Marguerite is the daughter of a famous manuscript illuminator who has been commissioned to make a book for a great lady. Set in medieval Paris the book shows the craftsmanship that went into the making of these beautiful works and how Marguerite becomes involved in her father's work.
The lovely illustrations inspired Moozle to try her hand at 'illumination.'

Narrating Beautiful Stories From Shakespeare with paper dolls

Favourite books this year:
Peter Pan, Beautiful Stories From Shakespeare, Burgess Bird Book & Viking Tales.

A family game we have all enjoyed is Articulate. It's a great game for a wide range of ages - played in teams, you get a card, and the idea is to describe as many words as possible on the card to your team mates in just 30 seconds without saying "sounds like" or rhymes with" and it can be hilarious.

The other day when a group of us played, Moozle got the word Valhalla on her card so her clue was, "This was heaven for the Vikings." We'd been reading Viking Tales in previous weeks so she knew what the word meant. The game is meant to be played with a 30 second timer but we don't always use it and sometimes we just use the cards & play when we are on a long drive.



Anne of Green Gables
The Sound of Music
Mary Poppins
Tin Tin & The Secret of the Unicorn - We watched this as a family when we were on holiday & it was fun.


Rosetta Stone, which we've had for years and Skoldo Elementary by Lucy Montgomery. We have the book & CD but we've only used the CD at this stage which has 15 songs included.

Science & Nature Study

Chick & Chickens by Gail Gibbons.
One day I might write about our chicken saga but for now I'll tell you we have four of them - Princess, Tinkerbell, Black Beauty & Cinderella. The last two replaced Amy & Snow White who died/disappeared much to Moozle's distress as they are her charges. Anyhow, this book helped me to answer her questions as I've had no prior experience with chooks at all. Well illustrated with a good amount of information.

Living with Wildlife by Eva Murray is a book I picked up at a library sale. It's a 'comprehensive guide to encounters with our native animals.' It's been most helpful at times as we do have regular encounters with the natives. The author was forced to take more of an interest in wildlife when she had problems with possums, snakes, lizards, injured birds and what not in and around her own home so her book is practical and born of her own experience.

Exploring Creation with Astronomy
I read sections of this aloud, mainly the parts about the earth, sun & moon.

We've been using the Outdoor Hour Challenge for nature study and regular nature walks in conjunction with Australian field guides and bird books. Even though we don't see the birds in the Burgess Bird Book here it is still one of Moozle's favourite books.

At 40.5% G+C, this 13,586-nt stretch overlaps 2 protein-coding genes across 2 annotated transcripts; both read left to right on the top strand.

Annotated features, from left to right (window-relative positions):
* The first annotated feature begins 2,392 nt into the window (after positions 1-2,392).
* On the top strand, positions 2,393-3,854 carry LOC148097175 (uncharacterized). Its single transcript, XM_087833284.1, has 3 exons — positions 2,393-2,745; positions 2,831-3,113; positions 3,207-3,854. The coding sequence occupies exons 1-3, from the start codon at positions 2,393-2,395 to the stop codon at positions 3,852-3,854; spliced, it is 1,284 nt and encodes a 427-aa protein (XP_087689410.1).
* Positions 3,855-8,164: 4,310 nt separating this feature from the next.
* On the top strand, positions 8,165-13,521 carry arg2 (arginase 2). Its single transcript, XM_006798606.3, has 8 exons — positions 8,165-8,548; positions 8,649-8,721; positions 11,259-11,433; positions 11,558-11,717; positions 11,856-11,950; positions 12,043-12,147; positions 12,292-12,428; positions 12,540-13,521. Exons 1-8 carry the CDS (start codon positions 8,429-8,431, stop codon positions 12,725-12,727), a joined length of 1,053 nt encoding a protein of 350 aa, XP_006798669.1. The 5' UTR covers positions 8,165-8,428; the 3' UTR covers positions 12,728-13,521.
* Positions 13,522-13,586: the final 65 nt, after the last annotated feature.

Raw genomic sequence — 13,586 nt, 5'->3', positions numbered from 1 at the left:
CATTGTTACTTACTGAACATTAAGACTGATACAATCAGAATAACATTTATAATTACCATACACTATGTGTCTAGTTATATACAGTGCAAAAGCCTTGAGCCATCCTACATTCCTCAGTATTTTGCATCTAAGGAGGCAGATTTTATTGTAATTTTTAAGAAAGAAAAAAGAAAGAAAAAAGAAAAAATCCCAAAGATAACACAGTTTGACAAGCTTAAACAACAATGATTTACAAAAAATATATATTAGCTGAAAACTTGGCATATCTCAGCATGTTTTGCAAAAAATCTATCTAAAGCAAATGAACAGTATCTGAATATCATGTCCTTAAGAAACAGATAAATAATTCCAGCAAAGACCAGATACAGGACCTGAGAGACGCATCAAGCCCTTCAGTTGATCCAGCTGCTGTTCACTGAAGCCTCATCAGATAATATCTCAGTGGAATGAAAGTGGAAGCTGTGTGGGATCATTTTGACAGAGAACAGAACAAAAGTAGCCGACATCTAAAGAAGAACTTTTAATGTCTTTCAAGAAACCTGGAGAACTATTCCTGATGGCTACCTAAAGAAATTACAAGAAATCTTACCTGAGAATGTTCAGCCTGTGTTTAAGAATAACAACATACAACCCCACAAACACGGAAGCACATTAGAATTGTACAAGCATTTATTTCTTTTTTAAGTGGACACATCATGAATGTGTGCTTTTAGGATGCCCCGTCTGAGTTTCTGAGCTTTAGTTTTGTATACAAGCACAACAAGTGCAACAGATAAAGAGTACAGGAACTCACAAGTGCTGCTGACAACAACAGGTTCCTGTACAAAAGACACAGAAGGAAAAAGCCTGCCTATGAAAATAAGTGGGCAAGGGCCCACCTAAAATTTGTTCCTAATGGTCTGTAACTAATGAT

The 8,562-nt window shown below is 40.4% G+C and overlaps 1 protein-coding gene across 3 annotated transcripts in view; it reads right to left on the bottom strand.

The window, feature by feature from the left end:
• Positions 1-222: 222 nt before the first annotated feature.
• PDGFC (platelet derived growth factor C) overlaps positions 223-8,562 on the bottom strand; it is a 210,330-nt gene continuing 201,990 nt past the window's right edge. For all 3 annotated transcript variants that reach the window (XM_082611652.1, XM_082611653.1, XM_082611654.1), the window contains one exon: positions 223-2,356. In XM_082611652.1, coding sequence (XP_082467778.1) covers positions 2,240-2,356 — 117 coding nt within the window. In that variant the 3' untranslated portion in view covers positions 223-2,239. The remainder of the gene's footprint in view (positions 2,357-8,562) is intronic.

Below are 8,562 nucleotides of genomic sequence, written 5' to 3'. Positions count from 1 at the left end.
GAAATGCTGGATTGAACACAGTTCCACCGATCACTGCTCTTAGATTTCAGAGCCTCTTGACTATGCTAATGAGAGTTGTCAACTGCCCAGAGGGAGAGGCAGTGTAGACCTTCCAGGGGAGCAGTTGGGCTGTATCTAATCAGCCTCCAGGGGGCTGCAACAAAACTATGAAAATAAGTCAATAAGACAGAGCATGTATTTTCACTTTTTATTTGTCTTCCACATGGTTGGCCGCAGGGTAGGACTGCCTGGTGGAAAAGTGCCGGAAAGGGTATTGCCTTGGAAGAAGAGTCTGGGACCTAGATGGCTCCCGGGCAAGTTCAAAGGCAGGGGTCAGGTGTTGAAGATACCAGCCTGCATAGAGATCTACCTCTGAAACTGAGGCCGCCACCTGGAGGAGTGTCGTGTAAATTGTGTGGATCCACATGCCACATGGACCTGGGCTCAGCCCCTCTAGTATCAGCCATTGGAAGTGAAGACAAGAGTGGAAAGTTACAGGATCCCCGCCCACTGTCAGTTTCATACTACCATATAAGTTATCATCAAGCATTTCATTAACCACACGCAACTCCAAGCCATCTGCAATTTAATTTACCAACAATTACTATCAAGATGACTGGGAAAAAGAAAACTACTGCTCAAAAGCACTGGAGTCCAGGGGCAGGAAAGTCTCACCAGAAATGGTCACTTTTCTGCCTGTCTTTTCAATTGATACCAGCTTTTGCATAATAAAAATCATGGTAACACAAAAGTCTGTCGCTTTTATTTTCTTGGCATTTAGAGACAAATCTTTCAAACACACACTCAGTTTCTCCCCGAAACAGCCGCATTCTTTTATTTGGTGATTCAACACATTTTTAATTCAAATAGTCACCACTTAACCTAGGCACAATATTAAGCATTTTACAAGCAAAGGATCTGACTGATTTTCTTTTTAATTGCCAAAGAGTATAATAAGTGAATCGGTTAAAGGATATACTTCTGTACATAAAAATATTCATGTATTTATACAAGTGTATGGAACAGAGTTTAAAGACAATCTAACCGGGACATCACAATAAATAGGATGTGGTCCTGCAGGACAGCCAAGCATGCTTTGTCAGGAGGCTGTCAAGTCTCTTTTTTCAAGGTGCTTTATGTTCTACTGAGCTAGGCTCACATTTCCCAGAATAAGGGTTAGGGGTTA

We completed A Beka Year 1 earlier this year and went on to year 2 but it's not going very well. A Beka does tend to go quickly so I also did some Rod & Staff Year 2. This is basically what we've done with all 7 of our children in the first couple of years mainly because it was all that was available when we first started homeschooling & it worked well for all of them up until now.
I think I'll use Everyday Number Stories for a while. (update- my free kindle version was woeful with missing bits everywhere so I've downloaded the the PDF. For Aussie users you will need to go to the archive section and click on the third row down to do this.)

Update 2: we've just got back into lessons after a couple of weeks holiday week and I've been trying out some ideas on teaching Maths from Volume 1 of Charlotte Mason, a book I've been slowly reading over the last couple of months. I'm also using the 100 charts and addition charts from Donna Young.

In conclusion, Ambelside Online Year 1 seems like it was custom built for my daughter. Even the couple of books that she said she found difficult or wordy (Parables of Nature & Just So Stories) were worthwhile and did engage her at times. I think if you had a child that struggled to pay attention some of the books might be better left until later but I think it's good to give them a try as sometimes a child can surprise you and what we think won't interest them just might. I wouldn't have chosen Peter Pan and in fact a couple of times my daughter said she didn't understand what I'd read but by the time I was half way through it she was hooked (pardon the pun).
Also, the AO curriculum is a bit like, 'How do you eat an elephant?' - 'One bite at a time,' and once I made a start it fell into place fairly quickly.

If you would like to add some Australian living books to the Ambleside curriculum you will find some great suggestions here and here.

Tuesday, 23 October 2012

Craft Projects